“Kikan S” Illustration Magazine No. 32

Posted By yonghow on October 27th, 2010

“Kikan S” is a popular Japanese illustration magazine released quarterly ( in March, June, September and December ), and contains a superb collection of the latest art work from the top illustrators and comic artists working in Japan. Browsing a copy is a great way to be introduced to new and upcoming artists, as well as staying in touch with the latest news and development in the Japanese comics/animation industry. Every issue comes with a pull out poster illustrated by Range Murata. ( image above )

The theme for this issue is “(of things) mysterious and strange/fantastic” – Several guest artists paint their interpretation of the theme in the few illustrations below.

(below) This month’s featured anime is “Hipira-kun”, and upcoming film by renowned background artist/art director Kimura Shinji; see the amazing background art he created for “Tekkon Kinkreet” and “Steamboy“.

(below) Art work from the manga “Aoi no Exorcist”. I can’t say I’m too familiar with this one, folks who read this do tell us more. :]

(above) Animator/concept artist Tatsuyuki Tanaka ( of “Cannabis Works” fame ) gives a “masterclass” on animation. ( below) An interview with the ever popular illustrator/concept artist Range Murata, where he mentions an upcoming publication/collection of his art works, now that’s great news, always.

(above Art work by regular contributors Pinfan ( see a review of their art book “Sweet Days here ) and Tanji Yoko. (below)

Kikan S magazine, being a periodical, gets limited prints so do purchase your copy early. Once the issue is sold out, you won’t be able to get it anymore as the publisher does not do reprints.

“Kikan S Illustration Magazine No. 32″ details :

– Dimensions –11.6 x 8.8 x 0.6 inches
– Softcover, 185 pages
– Full color / b & w
– Comes with fold-out Range Murata Poster ( see top image )

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5 Responses to ““Kikan S” Illustration Magazine No. 32”


i gotta say, i’m not so much into the Range Murata stuff. i mean, he’s a very good illustrator, and he does a great job with his coloring and rendering and stuff, but i’m not too keen on his subject matter. he just seems to oversexualize young looking girls. i don’t mind sexualization in the stuff i like, the young girl thing just turns me off of his work because it seems creepy to me.


Zack – Its interesting, because I’ve made the exact same observation in an earlier post :


In his art book Prismtone, Murata clearly demonstrates a formidable skill set that allows his to render very realistic human features, so I think its safe to say that he’s simply playing to market demands for the more Lolicon content, which is hugely popular in Japan.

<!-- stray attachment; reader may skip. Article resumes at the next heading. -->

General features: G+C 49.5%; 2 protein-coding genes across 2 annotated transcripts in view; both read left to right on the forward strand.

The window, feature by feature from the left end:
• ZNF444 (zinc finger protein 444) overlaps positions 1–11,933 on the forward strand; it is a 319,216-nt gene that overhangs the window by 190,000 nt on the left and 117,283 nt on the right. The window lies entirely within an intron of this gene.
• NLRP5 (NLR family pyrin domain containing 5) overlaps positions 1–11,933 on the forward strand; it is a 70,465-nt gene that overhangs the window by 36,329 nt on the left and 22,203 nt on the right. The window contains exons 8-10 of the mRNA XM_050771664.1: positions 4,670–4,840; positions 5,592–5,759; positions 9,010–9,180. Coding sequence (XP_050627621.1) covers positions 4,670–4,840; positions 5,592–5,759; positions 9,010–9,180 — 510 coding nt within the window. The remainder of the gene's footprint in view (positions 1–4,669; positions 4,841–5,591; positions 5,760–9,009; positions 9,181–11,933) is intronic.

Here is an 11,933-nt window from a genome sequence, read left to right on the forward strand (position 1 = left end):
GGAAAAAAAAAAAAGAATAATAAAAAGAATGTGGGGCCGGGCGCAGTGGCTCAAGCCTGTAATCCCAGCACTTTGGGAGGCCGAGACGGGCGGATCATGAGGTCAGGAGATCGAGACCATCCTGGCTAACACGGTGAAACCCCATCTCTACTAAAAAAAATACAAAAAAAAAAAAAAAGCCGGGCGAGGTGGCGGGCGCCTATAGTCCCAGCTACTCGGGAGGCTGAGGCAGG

All that said, I’ll be more mindful of the images I post in the future.


Impressive collection! I would really like to know who the artists whose works are featured in the first six photos (after the Range Murata title picture). The first, second and third are my personal favorites and I really like the picture on the right-hand side of the sixth photo [the one with the lady surrounded by the red objects (mail boxes…?)].


Yesterday I’ve got really excited when I’ve read about this Kimura Shinji’s movie, just to find out later that its a CGI movie. Nothing against CGI, I my self enjoy Pixar’s movies a lot, but this one just seemed so well suited for a classic 2d animation… Hipira-kun looks pretty good though, the backgrounds are ridiculously good and mind blowing and the characters seem pretty funny.
It’s just that I often got nostalgic about 2D animation since CGI it’s sort of monopolizing animation (even Disney is making a CGI fairy tale movie)…

Yonghow, how is this process/tendency affecting Japanese animation?


Hina – From top to bottom ( after the murata picture ); Duedue, Ju, Mushiyoshi, Tadahiro Uesugi ( very famous Japanese illustrator/concept designer that worked on Coraline ), Yooani (right panel), Mika (left panel), Eris (right panel), Abaraheiki ( left panel)

sommer – Kimura-san works closely with Studio 4C and they have been embracing 3DCG, and many of the short films in the latest Genius Party were 3D too. That said, the majority of animation studios in Japan are still focused on traditional animation, using 3D only for mecha and background/props. I too feel Japanese animation should retain their tradtional animation as it shows off their true strength and style.